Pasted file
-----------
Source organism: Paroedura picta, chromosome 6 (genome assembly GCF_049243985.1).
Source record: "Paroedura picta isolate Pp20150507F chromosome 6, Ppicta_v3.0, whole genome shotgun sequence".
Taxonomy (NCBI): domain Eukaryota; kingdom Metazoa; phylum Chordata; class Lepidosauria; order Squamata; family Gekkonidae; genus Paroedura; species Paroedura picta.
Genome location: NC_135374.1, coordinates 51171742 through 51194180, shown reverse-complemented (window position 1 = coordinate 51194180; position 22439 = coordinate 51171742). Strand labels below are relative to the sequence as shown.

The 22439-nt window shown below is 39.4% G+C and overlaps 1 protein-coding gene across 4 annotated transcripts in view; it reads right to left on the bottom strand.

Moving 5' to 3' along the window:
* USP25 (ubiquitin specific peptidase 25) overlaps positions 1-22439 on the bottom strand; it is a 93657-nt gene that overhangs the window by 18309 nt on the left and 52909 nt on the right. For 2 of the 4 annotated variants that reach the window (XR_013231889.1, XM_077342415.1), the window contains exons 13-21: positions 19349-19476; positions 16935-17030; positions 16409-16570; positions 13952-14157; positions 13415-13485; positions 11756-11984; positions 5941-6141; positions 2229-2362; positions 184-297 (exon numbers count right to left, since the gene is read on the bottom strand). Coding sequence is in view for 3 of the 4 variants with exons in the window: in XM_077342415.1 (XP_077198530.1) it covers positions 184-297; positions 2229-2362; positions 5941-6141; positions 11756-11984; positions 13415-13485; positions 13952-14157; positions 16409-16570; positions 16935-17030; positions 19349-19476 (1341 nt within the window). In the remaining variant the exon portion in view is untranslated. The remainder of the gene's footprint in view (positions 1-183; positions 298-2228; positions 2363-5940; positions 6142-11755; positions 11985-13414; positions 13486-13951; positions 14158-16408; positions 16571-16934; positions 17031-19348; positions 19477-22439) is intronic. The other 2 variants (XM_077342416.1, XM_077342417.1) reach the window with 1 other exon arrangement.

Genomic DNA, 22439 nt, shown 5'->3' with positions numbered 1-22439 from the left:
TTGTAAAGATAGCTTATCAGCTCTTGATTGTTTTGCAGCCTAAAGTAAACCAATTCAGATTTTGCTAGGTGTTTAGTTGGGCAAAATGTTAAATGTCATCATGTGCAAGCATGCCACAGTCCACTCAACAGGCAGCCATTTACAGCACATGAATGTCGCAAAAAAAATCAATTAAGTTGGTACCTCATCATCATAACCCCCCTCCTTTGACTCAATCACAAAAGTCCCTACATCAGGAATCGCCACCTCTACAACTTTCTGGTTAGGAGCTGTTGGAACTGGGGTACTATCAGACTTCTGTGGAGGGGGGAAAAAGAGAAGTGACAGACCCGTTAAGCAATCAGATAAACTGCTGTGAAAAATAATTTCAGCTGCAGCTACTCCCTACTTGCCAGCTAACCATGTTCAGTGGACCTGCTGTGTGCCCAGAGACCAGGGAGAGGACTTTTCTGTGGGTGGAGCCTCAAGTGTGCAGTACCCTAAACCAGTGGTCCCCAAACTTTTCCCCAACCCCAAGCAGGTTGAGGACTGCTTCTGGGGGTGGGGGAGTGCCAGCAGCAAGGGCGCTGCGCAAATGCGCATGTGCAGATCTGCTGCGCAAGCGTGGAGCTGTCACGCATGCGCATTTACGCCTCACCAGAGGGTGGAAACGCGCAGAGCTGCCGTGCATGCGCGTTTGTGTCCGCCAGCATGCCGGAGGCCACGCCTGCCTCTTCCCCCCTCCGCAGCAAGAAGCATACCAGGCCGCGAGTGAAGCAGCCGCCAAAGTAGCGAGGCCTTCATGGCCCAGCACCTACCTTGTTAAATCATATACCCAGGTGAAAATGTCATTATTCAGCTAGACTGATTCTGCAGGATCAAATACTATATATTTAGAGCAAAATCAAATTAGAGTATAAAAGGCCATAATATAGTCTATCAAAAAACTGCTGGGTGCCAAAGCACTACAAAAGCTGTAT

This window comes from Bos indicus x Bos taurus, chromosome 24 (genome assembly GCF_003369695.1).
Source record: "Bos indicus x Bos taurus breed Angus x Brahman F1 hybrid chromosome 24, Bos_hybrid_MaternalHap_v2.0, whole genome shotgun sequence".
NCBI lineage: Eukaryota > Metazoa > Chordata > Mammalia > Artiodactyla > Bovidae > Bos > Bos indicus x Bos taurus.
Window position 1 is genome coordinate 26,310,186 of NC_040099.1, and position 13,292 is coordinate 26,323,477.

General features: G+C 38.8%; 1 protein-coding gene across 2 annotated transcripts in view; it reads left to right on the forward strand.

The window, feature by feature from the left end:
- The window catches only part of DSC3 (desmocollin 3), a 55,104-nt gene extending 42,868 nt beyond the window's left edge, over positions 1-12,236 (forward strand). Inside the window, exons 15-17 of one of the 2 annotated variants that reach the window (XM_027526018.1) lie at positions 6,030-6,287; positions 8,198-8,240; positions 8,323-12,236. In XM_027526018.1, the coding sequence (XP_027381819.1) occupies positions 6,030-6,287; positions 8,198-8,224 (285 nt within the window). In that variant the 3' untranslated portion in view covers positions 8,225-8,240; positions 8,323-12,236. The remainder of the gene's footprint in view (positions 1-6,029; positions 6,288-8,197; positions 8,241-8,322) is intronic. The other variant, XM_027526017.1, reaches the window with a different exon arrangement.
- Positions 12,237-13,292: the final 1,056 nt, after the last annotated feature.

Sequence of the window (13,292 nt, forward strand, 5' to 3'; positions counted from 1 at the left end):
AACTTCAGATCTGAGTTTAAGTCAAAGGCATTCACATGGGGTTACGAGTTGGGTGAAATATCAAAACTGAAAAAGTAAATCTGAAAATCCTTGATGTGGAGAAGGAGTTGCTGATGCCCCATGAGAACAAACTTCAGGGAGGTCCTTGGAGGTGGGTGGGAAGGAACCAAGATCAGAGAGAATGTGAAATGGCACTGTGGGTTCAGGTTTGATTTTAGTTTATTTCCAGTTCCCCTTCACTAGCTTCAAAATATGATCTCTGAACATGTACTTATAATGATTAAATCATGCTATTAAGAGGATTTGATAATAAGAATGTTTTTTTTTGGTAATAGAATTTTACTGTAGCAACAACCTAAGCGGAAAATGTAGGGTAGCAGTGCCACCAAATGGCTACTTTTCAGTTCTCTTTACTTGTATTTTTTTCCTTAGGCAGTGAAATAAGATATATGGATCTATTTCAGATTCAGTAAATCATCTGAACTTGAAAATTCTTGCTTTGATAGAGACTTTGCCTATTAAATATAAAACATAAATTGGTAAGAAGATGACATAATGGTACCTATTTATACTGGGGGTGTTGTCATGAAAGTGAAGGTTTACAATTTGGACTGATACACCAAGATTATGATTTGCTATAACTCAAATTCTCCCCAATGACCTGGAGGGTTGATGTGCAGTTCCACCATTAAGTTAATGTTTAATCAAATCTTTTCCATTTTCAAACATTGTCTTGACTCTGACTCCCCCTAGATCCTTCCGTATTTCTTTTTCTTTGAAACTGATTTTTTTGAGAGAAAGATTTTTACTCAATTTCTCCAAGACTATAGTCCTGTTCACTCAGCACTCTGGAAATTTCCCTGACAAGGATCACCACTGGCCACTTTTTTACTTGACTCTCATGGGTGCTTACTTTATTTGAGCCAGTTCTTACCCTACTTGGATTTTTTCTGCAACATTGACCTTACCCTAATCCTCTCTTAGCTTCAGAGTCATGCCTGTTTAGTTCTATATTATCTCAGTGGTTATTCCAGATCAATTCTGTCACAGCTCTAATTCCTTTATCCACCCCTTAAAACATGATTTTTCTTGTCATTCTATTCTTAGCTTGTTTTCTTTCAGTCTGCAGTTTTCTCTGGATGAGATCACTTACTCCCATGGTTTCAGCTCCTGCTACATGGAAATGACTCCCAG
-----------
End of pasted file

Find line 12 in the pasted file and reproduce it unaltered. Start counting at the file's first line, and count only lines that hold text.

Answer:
NCBI lineage: Eukaryota > Metazoa > Chordata > Mammalia > Artiodactyla > Bovidae > Bos > Bos indicus x Bos taurus.